Loren Bouchard on Writing the Charming, Accessible Songs of The Bob’s Burgers Movie

The series creator digs into napkin holders, sonic explorers, and the appeal of untrained singers

Bob's Burgers Loren Bouchard Interview

Bob’s Burgers creator Loren Bouchard wants to make it very very clear that he is not, in any way, shape, or form, glad for the COVID-19 pandemic.

But one small silver lining he took from the unexpectedly years-long delays to The Bob’s Burgers Movie originally slated for release in 2020 before eventually coming out Memorial Day Weekend in 2022 — was that it gave the creative team time to spend the time they needed to make it “the best movie we could make,” Bouchard told Consequence over Zoom.

And to their credit, The Bob’s Burgers Movie is the most Bob’s Burgers thing you could imagine, a feature-length extension of the long-running animated sitcom about a working-class family stumbling to make ends meet in their little burger joint in a sleepy seaside town. All the ingredients of a good Belcher adventure are there, from the fast-paced jokes to the corny burger puns.

But the slice of American cheese on top is the show’s use of music, with Bouchard, co-writer Nora Smith, and a host of others having crafted a robust songbook of quirky, offbeat songs that are charming in their simplicity and deceptively catchy hooks. (They’re also, naturally, incredibly funny.) Of course, the tradition continues in the film, with a select roster of big musical numbers that fit the show’s distinctly approachable brief.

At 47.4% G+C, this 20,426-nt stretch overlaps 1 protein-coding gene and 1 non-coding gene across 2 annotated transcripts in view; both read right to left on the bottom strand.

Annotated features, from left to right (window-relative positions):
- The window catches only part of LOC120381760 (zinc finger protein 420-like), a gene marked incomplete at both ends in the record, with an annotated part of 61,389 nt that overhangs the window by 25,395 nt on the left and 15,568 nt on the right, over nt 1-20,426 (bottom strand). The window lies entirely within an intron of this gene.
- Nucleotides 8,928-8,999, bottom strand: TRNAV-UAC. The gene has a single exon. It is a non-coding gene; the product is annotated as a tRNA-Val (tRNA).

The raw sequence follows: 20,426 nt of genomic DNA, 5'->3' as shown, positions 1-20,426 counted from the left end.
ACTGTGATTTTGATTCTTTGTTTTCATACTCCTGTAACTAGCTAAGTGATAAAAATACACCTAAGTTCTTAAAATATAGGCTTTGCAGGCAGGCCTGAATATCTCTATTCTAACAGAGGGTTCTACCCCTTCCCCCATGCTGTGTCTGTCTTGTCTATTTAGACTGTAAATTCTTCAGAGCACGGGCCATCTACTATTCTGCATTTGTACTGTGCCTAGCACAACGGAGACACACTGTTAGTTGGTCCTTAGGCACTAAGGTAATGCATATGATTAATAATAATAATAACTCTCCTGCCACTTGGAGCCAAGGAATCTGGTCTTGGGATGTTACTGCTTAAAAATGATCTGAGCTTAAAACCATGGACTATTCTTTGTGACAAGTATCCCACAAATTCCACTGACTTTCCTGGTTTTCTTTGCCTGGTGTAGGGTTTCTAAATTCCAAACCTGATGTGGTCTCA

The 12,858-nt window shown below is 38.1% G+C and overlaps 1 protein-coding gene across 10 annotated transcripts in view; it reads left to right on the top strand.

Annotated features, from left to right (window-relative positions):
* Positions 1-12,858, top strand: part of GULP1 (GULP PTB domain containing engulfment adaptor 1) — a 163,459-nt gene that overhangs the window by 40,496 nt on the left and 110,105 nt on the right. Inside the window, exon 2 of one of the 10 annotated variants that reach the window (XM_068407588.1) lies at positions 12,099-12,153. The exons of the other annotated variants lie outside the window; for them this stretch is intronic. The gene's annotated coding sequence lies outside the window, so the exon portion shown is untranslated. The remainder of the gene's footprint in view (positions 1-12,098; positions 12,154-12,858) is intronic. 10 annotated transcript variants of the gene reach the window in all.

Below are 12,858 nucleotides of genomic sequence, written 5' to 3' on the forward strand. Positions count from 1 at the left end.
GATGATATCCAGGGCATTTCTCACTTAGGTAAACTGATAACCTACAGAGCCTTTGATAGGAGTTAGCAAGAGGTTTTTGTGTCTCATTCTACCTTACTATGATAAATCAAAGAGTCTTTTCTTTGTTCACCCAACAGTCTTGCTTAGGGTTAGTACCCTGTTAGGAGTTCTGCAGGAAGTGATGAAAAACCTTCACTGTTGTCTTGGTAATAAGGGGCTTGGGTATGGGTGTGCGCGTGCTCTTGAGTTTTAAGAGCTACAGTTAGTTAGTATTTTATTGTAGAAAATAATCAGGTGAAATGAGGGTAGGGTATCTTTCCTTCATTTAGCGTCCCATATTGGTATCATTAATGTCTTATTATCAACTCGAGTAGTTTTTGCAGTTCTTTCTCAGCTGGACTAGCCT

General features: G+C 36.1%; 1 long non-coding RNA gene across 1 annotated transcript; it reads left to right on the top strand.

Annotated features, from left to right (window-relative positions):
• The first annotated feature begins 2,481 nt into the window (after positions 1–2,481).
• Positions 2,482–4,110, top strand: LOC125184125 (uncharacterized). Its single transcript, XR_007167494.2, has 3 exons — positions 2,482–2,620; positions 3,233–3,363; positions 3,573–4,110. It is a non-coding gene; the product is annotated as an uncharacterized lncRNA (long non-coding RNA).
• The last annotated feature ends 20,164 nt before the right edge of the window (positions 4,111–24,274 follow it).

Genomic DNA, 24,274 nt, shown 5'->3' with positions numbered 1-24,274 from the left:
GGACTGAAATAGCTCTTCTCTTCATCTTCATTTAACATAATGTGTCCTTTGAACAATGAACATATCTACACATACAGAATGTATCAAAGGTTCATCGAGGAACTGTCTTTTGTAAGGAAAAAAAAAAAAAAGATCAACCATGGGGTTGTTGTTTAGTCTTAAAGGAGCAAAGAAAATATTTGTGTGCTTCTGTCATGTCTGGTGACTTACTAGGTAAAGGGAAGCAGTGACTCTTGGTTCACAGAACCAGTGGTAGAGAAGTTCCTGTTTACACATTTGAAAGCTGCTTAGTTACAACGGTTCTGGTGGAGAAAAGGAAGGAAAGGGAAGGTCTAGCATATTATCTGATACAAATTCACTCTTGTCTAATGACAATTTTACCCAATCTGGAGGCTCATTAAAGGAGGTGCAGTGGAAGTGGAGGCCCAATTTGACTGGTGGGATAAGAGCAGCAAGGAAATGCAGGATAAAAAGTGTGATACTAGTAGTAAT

In the below interview, edited for clarity and length, Bouchard opens up about the show’s uniquely wholesome fanbase, explains the key to a good Bob’s Burgers song, and breaks down each major number in the movie. Oh, and we get to find out what spawned Gene’s weird napkin-rubber-band-fork instrument — the one that will “revolutionize American pop music.”

The Bob’s Burgers Movie has had a very, very long road to release, 12 years into the show’s run and enduring delays due to COVID. How does it feel for you now that it’s out in the world?

I’m so glad to live in a time of social media, because I not only get to read the reviews, but also hear from fans directly. That’s a really nice place to be, you know? To be able to pick up my phone and have dozens and dozens of fans giving me their reaction from the theater, or even as they walk in. It’s the moment we imagined all these years while we were doing this, and here we are.

I’ve also been doing this long enough that I know what it’s like to do animation in a time before the Internet, and it’s quiet.


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